f/8 and Be There
Fred Lynch

Fountain Street parking 1940s

Posted Monday, May 16, 2016, at 12:00 AM

The automobiles are parked on Fountain street between the Hotel IdanHa, at left, and the old post office or federal building on the right. Behind the post office is the Marquette Hotel. Byron's gift shop is located on the ground floor at the corner of Broadway and Fountain. A closeup of the photo, below, shows the awning of the store. (G.D. Fronabarger photo)

The sign on the hotel lists room rates of $1.25, $1.50 and $2.

Across from the hotel is the Himmelberger-Harrison building. The clock which is visible at the corner of the building was installed in 1939.

Read more about the clock in this previous blog:

Downtown Clock moved to H-H Building

Read about the history of the IdanHa Hotel in this previous blog:

Hotel Idan-Ha

Read about the history of the old post office in this previous blog:

Old Post Office (Federal Building) 1958

Read about the history of the Marquette Hotel in this previous blog:

Hotel Marquette

Order this photo

Dec. 8, 1947 Southeast Missourian

Monogrammed stationery--Many styles and patterns. 89c up. Byron's, Marquette Hotel Bldg.

Dec. 8, 1948 Southeast Missourian

We gift wrap and ship gifts safely, visit our store and browse around. Byron's, Marquette Hotel Bldg.


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  • Here's a wreck at that intersection somewhere around 1966. Fred Kaempfer, Cape's songwriting policeman was directing traffic around a fender-bender there.


    -- Posted by ksteinhoff on Mon, May 16, 2016, at 12:15 AM
  • It took a lot of skill to parallel park in those days , I don't think there's but a handful of people who could do that today and I sure wouldn't be one of them .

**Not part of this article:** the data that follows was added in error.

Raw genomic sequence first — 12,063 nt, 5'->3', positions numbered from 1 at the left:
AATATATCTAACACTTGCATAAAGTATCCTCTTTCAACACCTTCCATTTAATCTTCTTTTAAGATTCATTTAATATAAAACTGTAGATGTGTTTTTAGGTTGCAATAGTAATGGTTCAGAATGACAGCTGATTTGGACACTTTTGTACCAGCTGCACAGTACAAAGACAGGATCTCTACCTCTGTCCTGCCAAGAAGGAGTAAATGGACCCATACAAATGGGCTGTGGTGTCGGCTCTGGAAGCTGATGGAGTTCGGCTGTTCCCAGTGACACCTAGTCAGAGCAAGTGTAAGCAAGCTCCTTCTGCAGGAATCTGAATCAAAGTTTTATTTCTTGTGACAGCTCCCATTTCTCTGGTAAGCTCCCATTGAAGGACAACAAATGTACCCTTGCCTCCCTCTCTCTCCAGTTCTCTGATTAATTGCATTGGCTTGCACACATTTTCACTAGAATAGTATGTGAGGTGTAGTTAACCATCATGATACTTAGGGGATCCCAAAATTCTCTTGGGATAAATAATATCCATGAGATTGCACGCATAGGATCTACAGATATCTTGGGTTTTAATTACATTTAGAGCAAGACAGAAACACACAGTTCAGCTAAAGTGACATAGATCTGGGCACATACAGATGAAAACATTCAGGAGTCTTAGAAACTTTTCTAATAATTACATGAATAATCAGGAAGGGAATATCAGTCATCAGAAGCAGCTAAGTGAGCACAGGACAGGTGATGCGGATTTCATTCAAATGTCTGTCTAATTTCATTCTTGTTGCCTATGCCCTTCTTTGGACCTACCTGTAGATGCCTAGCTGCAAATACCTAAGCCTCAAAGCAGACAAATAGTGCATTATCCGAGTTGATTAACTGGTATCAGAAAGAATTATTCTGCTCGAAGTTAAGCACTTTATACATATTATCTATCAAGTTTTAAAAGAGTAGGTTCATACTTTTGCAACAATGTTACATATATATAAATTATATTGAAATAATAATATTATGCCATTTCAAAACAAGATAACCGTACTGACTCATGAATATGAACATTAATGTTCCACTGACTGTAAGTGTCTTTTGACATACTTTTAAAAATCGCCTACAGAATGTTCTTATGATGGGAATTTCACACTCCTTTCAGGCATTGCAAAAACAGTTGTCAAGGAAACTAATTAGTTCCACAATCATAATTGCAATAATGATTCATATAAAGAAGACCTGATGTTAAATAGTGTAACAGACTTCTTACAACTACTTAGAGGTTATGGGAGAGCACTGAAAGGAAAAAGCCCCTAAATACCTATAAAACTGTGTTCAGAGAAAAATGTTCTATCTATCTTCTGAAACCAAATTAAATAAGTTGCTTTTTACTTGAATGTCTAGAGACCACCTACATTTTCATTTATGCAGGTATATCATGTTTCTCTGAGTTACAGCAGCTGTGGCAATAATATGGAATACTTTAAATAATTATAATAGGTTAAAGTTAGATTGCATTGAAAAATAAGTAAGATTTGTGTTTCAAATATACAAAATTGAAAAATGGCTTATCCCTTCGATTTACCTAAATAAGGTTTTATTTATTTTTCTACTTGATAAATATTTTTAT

No power steering then , just a whole lot of talent .

    -- Posted by Rick Scaggs on Mon, May 16, 2016, at 4:56 AM
  • What Rick.??? Parallel Parking is not difficult. I learned to do that when I was 16 and now at 79 I can still do it with no great problem....

    -- Posted by mo_ky_fellow on Mon, May 16, 2016, at 7:38 PM
  • I took my driving test in the family's 1959 Buick LaSabre station wagon. It was about nine feet wide and 27 feet long. It had no power steering, no power brakes, no AC, no power seats, and no automatic windows.

    It was a hot August day, with temperatures and humidity bumping 100.

    I made a perfect score on the written test and didn't cause the inspector to turn pale at any point during the driving portion, so I thought I was OK.

    Then, we got to the parking test. I clipped a stanchion during one of my maneuvers, something that usually was an automatic failure.

    The inspector looked at me, with sweat poring off my forehead, gauged the size of the station wagon, and said, "Kid, in this car, that's close enough. You pass."

    I can still parallel park, but I avoid it whenever possible.

    -- Posted by ksteinhoff on Wed, May 18, 2016, at 12:01 PM